Instead it's best to give the reader an overview of your security procedures that helps them understand how extensive your security is, what type of protections you have in place and what procedures your staff follows. In other words, let them know that you have security practices. You don't need to tell them specifically what they are.
It then links to a dedicated page that covers the specific security measures in more detail, complete with a contact form link and a link to information about filing a security report:
To decide which specifics to include, try to imagine which risks a user might be most concerned about. Save the specifics for the most important and relevant situations. For example, if you store credit card details you can mention measures such as always storing and transmitting the details in encrypted form, or only permanently storing the final four digits of a card number.
Consider the reader's knowledge and interests when deciding what detail to include. For example, if your customers are in the tech industry, giving specifics of the measures you use can be informative and helpful. If you serve the general public, it may be better to give less detail about the measures themselves and more about the effects they have.
It's a good idea to include some form of disclaimer to remind customers that security can't be 100 percent guaranteed.
Think carefully about how you word this. You don't want to create the impression that you might fall short of your responsibilities. Instead you are conveying the point that even an organization doing everything practically possible to maintain security can't rule out all possible breaches.
It can be useful to give some broad examples of areas where security could be beyond your control, for example when data is transmitted online. Don't be too specific however as this could be read as you giving an exhaustive list of possible breaches and thus ruling out any other risks.
The American Psychological Association uses a disclaimer that puts the warning to the user in context:
Remember that a disclaimer such as this doesn't remove your legal (or indeed moral) obligation to do your best to protect customer data. It's not meant to be a "get-out clause." Instead it's more of a way to be more confident that customers have made an informed decision about sharing their personal data, with you and with anyone.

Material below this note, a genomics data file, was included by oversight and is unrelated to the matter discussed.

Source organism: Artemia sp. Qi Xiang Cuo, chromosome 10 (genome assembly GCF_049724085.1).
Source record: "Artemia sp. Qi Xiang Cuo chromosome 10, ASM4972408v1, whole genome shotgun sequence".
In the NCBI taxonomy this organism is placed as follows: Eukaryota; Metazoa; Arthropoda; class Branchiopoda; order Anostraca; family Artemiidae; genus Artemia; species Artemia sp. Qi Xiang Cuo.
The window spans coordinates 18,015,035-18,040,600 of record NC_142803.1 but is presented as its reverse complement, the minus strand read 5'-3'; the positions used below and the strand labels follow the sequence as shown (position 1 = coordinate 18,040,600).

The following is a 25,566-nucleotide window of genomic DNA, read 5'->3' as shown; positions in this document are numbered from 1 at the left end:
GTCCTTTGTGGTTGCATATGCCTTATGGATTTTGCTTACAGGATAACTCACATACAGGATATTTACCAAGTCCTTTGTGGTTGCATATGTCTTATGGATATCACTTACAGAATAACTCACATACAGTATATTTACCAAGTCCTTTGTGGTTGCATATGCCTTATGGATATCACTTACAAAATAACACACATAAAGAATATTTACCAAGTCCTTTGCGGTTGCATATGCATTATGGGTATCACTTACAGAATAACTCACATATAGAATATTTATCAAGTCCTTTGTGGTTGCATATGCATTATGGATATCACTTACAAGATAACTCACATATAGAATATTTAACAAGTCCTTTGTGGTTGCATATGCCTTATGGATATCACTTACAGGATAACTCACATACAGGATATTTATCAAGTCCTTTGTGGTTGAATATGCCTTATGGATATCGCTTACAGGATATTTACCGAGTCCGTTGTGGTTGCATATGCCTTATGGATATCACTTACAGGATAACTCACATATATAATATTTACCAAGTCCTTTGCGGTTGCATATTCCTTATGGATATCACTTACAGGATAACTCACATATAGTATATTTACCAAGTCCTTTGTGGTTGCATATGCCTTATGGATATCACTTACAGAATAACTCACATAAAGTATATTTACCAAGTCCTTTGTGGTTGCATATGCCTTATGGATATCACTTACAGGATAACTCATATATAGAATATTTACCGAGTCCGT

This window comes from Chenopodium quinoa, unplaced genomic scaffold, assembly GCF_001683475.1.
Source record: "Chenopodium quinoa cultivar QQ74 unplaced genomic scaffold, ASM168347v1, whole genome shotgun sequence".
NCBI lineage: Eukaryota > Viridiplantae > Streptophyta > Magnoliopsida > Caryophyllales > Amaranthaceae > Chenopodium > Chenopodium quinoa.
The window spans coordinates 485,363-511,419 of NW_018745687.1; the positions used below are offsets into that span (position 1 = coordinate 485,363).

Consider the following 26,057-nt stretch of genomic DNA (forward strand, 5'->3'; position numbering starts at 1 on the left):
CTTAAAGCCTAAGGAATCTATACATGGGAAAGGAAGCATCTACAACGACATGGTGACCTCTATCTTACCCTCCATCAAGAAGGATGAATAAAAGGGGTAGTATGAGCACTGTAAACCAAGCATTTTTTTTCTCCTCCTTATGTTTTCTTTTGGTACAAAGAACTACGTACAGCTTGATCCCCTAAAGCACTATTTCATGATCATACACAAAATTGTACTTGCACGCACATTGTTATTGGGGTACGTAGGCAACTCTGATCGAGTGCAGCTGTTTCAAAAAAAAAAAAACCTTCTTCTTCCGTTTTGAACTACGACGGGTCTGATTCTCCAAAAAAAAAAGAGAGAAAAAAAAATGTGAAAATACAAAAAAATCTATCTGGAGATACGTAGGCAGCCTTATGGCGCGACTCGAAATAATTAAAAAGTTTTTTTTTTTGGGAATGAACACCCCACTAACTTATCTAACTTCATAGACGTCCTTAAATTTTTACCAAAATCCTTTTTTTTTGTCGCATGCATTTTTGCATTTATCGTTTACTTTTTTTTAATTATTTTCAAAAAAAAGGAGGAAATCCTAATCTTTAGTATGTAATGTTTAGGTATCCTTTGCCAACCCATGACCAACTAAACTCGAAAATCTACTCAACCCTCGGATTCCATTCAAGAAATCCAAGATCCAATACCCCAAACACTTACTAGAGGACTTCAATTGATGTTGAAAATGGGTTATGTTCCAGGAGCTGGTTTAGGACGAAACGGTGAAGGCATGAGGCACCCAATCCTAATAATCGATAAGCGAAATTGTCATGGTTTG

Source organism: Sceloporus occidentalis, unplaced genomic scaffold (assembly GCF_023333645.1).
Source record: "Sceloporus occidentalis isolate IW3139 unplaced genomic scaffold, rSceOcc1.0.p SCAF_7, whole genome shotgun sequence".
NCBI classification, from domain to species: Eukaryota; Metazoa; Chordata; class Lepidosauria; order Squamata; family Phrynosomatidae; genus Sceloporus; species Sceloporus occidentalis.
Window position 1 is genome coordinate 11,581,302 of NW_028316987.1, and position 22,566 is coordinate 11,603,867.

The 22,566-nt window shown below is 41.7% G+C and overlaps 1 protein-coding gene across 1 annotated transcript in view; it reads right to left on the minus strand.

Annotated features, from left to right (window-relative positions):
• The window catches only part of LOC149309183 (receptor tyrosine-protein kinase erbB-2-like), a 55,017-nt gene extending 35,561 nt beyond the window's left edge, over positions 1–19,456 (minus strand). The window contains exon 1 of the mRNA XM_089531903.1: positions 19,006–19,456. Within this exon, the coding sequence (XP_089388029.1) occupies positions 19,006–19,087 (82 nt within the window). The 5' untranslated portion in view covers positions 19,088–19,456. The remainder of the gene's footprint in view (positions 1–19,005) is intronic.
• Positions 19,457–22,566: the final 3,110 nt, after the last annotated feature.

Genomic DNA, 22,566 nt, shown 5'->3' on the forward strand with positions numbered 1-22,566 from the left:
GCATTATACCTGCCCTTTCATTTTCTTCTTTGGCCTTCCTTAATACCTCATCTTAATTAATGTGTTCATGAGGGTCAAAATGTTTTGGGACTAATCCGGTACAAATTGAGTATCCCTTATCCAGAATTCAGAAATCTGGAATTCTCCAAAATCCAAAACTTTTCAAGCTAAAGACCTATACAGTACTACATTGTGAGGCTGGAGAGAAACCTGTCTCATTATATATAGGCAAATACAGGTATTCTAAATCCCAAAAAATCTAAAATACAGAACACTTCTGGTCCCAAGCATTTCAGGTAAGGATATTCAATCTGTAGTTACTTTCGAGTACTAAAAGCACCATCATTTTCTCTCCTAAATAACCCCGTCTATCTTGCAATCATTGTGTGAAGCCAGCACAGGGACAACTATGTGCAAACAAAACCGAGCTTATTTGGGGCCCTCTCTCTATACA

You must make absolutely certain that any specific details you provide in a security clause are accurate. In particular you must avoid inadvertently or deliberately overstating or exaggerating the level of security you maintain.
If your security clause overstates the protection you offer, it could unfairly sway the user's decision. This could mean losing goodwill and getting bad publicity if your security is not up to the advertised level.
Overstating your security can cause major legal problems if you suffer a breach. It could prompt legal claims by customers who argue they were misled into sharing personal data and suffered as a result. It could also lead to regulatory problems with organizations such as the U.S. Federal Trade Commission (FTC), which could class the overstated security claim as "unfair or deceptive acts or practices."
The potential legal problems don't just involve consumers. If you are a publicly traded company, an inaccurate security clause could be a breach of financial regulations. For example, investors could argue they were misled about your security levels and in turn the overall prospects and risks for your business. This could have played a role in whether or not they chose to invest in your company.
This article is not a substitute for professional legal advice. This article does not create an attorney-client relationship, nor is it a solicitation to offer legal advice.
01 July 2022